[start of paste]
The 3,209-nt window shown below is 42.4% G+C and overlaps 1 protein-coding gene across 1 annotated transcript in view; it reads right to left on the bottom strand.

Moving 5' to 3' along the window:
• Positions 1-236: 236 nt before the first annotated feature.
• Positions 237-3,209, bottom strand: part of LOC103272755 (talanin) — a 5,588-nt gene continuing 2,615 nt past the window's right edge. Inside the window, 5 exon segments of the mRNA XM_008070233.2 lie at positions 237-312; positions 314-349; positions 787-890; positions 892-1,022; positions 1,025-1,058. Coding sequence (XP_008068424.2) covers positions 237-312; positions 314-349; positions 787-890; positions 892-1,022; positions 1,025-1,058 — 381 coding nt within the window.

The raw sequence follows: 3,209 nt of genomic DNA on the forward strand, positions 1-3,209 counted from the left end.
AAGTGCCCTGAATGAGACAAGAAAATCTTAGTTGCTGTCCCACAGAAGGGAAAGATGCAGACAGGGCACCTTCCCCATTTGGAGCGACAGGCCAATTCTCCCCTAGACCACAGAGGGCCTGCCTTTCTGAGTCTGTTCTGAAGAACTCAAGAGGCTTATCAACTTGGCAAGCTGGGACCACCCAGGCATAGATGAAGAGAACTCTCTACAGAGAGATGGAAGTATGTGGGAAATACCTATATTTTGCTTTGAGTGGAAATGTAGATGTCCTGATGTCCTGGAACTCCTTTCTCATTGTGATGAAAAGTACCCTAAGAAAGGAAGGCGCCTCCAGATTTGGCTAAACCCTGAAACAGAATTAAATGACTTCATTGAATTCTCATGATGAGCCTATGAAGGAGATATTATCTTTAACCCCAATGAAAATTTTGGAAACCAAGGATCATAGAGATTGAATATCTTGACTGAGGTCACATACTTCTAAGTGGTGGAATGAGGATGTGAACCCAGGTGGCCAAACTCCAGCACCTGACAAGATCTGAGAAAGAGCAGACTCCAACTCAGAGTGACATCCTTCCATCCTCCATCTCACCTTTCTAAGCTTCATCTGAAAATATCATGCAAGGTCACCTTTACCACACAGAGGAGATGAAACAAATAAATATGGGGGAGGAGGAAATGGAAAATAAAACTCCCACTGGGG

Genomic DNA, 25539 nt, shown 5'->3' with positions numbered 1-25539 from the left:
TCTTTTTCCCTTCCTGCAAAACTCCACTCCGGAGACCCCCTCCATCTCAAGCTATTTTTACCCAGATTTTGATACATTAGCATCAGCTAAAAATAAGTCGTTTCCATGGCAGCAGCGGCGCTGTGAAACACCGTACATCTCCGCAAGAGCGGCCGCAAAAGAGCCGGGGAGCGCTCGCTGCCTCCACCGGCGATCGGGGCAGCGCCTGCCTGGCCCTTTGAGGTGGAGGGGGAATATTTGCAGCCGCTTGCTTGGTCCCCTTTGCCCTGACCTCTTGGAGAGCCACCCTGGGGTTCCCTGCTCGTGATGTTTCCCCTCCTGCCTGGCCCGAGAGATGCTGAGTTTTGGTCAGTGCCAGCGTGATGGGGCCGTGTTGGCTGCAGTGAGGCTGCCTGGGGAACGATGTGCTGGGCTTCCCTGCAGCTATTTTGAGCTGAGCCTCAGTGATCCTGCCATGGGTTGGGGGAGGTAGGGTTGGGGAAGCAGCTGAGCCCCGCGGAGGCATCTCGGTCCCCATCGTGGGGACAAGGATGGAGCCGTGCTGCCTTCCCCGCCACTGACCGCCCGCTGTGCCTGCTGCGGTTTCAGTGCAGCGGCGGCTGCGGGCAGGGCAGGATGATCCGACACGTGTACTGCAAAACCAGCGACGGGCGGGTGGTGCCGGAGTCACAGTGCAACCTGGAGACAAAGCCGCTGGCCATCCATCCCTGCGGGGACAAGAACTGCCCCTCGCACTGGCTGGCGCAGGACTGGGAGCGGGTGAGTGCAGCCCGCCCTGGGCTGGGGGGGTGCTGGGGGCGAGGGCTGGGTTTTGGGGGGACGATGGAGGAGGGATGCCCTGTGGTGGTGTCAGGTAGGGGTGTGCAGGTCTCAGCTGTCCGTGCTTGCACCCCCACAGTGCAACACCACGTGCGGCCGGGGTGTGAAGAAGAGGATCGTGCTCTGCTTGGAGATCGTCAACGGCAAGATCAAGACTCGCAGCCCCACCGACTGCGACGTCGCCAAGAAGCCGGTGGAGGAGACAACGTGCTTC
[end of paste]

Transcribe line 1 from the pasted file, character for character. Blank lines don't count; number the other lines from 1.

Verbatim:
The 3,209-nt window shown below is 42.4% G+C and overlaps 1 protein-coding gene across 1 annotated transcript in view; it reads right to left on the bottom strand.